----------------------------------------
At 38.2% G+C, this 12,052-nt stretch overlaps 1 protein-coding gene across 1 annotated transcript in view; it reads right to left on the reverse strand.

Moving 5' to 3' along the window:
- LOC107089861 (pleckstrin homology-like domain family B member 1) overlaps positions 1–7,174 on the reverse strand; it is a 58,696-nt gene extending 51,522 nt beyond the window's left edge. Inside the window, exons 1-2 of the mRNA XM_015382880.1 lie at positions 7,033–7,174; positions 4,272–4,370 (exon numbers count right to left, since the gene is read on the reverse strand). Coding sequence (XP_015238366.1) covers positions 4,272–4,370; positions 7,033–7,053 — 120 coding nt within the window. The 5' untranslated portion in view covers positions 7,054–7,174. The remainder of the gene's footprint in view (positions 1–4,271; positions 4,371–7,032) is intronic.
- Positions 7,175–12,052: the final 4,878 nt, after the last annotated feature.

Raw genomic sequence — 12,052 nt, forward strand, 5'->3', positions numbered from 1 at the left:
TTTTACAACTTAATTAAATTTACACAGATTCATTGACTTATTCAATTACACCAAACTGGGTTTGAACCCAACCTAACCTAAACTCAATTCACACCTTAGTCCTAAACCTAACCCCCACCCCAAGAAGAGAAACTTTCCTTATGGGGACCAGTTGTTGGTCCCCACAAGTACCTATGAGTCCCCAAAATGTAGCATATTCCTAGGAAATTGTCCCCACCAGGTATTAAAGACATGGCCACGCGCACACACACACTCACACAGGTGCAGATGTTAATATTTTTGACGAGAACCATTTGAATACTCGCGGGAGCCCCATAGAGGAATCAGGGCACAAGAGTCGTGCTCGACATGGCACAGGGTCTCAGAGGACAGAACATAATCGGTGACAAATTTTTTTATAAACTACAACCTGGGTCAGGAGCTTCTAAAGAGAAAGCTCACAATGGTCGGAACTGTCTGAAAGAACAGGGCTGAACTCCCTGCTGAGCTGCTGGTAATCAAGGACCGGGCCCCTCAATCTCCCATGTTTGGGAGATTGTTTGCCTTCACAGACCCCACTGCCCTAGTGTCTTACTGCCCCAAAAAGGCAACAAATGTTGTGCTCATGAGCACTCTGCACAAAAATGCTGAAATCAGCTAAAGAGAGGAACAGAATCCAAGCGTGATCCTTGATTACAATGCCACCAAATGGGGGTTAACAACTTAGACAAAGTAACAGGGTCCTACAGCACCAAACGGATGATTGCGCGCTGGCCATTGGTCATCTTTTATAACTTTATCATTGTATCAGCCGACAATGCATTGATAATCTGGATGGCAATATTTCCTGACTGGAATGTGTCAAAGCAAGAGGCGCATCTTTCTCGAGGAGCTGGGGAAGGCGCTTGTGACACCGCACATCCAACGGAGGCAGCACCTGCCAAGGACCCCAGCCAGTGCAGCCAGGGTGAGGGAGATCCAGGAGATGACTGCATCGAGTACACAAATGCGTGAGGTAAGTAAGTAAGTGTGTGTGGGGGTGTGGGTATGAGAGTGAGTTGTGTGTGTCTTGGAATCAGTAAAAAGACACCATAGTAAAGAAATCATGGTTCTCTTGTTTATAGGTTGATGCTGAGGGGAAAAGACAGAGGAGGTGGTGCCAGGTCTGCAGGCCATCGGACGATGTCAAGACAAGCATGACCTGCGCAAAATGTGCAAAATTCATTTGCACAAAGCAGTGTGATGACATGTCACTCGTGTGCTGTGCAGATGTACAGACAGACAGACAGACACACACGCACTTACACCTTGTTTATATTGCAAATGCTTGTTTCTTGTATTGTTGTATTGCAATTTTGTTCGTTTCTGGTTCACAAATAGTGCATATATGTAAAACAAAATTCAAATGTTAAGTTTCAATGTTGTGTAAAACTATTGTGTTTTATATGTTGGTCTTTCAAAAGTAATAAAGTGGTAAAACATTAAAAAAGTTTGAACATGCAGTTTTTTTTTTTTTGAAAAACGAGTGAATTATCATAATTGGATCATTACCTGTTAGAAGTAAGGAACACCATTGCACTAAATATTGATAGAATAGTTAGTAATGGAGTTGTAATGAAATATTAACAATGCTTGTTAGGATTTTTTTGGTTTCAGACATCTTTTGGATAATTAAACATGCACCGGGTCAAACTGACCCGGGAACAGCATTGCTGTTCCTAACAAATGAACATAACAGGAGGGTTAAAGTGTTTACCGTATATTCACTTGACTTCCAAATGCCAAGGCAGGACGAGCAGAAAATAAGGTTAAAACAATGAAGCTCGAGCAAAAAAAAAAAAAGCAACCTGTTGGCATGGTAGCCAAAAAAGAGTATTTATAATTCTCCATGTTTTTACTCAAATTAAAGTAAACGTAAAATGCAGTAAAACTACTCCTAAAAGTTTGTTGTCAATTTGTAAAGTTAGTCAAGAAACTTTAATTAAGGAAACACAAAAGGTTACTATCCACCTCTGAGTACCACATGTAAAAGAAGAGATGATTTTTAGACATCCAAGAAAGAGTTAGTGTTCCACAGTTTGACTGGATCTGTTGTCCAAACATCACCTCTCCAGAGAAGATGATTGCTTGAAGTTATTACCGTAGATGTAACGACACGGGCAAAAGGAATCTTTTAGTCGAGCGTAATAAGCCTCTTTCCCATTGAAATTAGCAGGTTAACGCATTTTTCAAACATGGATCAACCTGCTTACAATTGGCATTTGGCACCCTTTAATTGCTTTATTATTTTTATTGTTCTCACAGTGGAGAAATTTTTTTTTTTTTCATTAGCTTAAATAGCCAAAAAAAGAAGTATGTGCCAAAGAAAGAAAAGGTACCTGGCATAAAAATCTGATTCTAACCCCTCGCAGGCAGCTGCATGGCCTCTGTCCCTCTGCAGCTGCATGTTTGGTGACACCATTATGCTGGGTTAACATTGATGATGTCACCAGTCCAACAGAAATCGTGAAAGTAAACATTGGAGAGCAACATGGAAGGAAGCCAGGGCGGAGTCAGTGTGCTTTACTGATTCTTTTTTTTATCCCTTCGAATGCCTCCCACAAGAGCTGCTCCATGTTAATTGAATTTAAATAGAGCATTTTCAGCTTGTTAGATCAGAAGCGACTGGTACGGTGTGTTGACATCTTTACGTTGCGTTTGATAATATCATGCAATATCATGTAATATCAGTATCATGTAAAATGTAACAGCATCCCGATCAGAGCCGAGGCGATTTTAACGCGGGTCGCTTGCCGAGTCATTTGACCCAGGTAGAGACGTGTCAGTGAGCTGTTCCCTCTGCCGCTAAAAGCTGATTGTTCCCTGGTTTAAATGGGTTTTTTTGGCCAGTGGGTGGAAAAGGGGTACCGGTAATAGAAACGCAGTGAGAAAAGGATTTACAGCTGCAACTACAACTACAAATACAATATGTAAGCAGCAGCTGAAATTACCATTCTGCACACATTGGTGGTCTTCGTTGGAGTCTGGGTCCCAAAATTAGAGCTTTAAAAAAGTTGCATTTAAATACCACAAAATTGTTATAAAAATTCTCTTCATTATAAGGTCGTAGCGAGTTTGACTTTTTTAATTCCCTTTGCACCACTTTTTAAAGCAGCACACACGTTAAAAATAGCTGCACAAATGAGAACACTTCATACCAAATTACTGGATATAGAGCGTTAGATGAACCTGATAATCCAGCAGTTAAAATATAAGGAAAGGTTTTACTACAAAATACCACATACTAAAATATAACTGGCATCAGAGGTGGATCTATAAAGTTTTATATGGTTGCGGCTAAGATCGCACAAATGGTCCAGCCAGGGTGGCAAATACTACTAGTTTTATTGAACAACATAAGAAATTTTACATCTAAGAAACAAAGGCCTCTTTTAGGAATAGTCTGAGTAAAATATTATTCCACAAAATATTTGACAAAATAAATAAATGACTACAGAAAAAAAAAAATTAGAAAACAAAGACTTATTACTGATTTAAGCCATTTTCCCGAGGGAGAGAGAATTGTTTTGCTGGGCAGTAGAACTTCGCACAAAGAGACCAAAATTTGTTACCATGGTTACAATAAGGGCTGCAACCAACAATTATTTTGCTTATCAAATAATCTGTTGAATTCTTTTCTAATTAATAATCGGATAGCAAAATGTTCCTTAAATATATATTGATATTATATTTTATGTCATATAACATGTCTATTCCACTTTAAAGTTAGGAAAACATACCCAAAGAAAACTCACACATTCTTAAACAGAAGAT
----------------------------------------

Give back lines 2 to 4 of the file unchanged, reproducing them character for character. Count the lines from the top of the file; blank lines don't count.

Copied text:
Moving 5' to 3' along the window:
- LOC107089861 (pleckstrin homology-like domain family B member 1) overlaps positions 1–7,174 on the reverse strand; it is a 58,696-nt gene extending 51,522 nt beyond the window's left edge. Inside the window, exons 1-2 of the mRNA XM_015382880.1 lie at positions 7,033–7,174; positions 4,272–4,370 (exon numbers count right to left, since the gene is read on the reverse strand). Coding sequence (XP_015238366.1) covers positions 4,272–4,370; positions 7,033–7,053 — 120 coding nt within the window. The 5' untranslated portion in view covers positions 7,054–7,174. The remainder of the gene's footprint in view (positions 1–4,271; positions 4,371–7,032) is intronic.
- Positions 7,175–12,052: the final 4,878 nt, after the last annotated feature.